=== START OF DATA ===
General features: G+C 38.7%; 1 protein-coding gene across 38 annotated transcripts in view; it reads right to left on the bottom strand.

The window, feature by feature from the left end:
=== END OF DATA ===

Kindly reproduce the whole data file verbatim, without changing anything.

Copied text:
General features: G+C 38.7%; 1 protein-coding gene across 38 annotated transcripts in view; it reads right to left on the bottom strand.

The window, feature by feature from the left end: